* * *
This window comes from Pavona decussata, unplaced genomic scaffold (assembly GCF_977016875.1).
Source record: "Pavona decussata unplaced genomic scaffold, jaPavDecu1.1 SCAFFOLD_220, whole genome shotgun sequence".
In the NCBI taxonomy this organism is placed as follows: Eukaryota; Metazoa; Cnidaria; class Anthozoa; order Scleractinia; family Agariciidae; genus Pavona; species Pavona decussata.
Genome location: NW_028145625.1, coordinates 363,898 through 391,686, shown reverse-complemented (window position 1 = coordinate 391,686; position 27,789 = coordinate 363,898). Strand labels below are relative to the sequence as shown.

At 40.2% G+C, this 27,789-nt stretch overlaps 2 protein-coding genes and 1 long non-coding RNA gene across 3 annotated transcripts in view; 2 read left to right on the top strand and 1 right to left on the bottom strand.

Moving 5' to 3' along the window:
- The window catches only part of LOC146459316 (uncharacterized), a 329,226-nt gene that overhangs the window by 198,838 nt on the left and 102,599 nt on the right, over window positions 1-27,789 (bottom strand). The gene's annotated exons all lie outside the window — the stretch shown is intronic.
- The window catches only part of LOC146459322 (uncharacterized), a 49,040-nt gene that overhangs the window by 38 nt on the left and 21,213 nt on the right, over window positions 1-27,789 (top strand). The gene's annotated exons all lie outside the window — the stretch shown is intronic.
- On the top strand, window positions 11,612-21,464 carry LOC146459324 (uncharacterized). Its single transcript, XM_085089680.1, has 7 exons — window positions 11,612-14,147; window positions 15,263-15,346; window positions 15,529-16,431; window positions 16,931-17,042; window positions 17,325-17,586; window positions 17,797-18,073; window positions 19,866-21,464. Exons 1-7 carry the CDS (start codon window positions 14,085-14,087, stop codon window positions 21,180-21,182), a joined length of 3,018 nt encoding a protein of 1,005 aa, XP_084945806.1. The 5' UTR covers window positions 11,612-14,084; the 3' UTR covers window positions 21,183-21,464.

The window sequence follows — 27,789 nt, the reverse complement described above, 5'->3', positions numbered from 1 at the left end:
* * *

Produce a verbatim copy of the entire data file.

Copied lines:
This window comes from Pavona decussata, unplaced genomic scaffold (assembly GCF_977016875.1).
Source record: "Pavona decussata unplaced genomic scaffold, jaPavDecu1.1 SCAFFOLD_220, whole genome shotgun sequence".
In the NCBI taxonomy this organism is placed as follows: Eukaryota; Metazoa; Cnidaria; class Anthozoa; order Scleractinia; family Agariciidae; genus Pavona; species Pavona decussata.
Genome location: NW_028145625.1, coordinates 363,898 through 391,686, shown reverse-complemented (window position 1 = coordinate 391,686; position 27,789 = coordinate 363,898). Strand labels below are relative to the sequence as shown.

At 40.2% G+C, this 27,789-nt stretch overlaps 2 protein-coding genes and 1 long non-coding RNA gene across 3 annotated transcripts in view; 2 read left to right on the top strand and 1 right to left on the bottom strand.

Moving 5' to 3' along the window:
- The window catches only part of LOC146459316 (uncharacterized), a 329,226-nt gene that overhangs the window by 198,838 nt on the left and 102,599 nt on the right, over window positions 1-27,789 (bottom strand). The gene's annotated exons all lie outside the window — the stretch shown is intronic.
- The window catches only part of LOC146459322 (uncharacterized), a 49,040-nt gene that overhangs the window by 38 nt on the left and 21,213 nt on the right, over window positions 1-27,789 (top strand). The gene's annotated exons all lie outside the window — the stretch shown is intronic.
- On the top strand, window positions 11,612-21,464 carry LOC146459324 (uncharacterized). Its single transcript, XM_085089680.1, has 7 exons — window positions 11,612-14,147; window positions 15,263-15,346; window positions 15,529-16,431; window positions 16,931-17,042; window positions 17,325-17,586; window positions 17,797-18,073; window positions 19,866-21,464. Exons 1-7 carry the CDS (start codon window positions 14,085-14,087, stop codon window positions 21,180-21,182), a joined length of 3,018 nt encoding a protein of 1,005 aa, XP_084945806.1. The 5' UTR covers window positions 11,612-14,084; the 3' UTR covers window positions 21,183-21,464.

The window sequence follows — 27,789 nt, the reverse complement described above, 5'->3', positions numbered from 1 at the left end: